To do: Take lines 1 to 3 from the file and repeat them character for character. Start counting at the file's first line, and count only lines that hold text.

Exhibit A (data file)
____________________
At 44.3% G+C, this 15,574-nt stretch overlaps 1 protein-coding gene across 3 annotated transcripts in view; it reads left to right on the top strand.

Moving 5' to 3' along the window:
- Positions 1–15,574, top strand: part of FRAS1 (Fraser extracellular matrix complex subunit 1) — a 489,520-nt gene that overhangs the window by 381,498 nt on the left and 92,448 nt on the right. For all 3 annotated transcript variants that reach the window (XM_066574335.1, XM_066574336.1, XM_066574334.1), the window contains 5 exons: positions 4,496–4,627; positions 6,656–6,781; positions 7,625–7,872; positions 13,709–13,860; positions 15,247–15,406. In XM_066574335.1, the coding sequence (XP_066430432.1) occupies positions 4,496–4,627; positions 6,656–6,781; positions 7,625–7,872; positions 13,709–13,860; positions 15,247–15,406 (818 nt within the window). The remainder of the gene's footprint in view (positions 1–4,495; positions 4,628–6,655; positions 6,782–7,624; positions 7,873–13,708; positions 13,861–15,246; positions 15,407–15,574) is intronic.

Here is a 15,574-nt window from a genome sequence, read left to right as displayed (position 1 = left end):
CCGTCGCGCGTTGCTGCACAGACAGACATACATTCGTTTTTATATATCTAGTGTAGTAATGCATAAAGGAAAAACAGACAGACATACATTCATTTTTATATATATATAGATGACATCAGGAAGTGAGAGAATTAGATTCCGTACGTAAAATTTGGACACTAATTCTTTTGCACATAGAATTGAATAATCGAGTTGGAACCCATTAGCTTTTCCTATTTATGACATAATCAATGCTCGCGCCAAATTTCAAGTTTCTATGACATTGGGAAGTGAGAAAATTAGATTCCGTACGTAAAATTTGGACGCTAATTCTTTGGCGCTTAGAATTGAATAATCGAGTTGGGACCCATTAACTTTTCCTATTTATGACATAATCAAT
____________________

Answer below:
At 44.3% G+C, this 15,574-nt stretch overlaps 1 protein-coding gene across 3 annotated transcripts in view; it reads left to right on the top strand.

Moving 5' to 3' along the window:
- Positions 1–15,574, top strand: part of FRAS1 (Fraser extracellular matrix complex subunit 1) — a 489,520-nt gene that overhangs the window by 381,498 nt on the left and 92,448 nt on the right. For all 3 annotated transcript variants that reach the window (XM_066574335.1, XM_066574336.1, XM_066574334.1), the window contains 5 exons: positions 4,496–4,627; positions 6,656–6,781; positions 7,625–7,872; positions 13,709–13,860; positions 15,247–15,406. In XM_066574335.1, the coding sequence (XP_066430432.1) occupies positions 4,496–4,627; positions 6,656–6,781; positions 7,625–7,872; positions 13,709–13,860; positions 15,247–15,406 (818 nt within the window). The remainder of the gene's footprint in view (positions 1–4,495; positions 4,628–6,655; positions 6,782–7,624; positions 7,873–13,708; positions 13,861–15,246; positions 15,407–15,574) is intronic.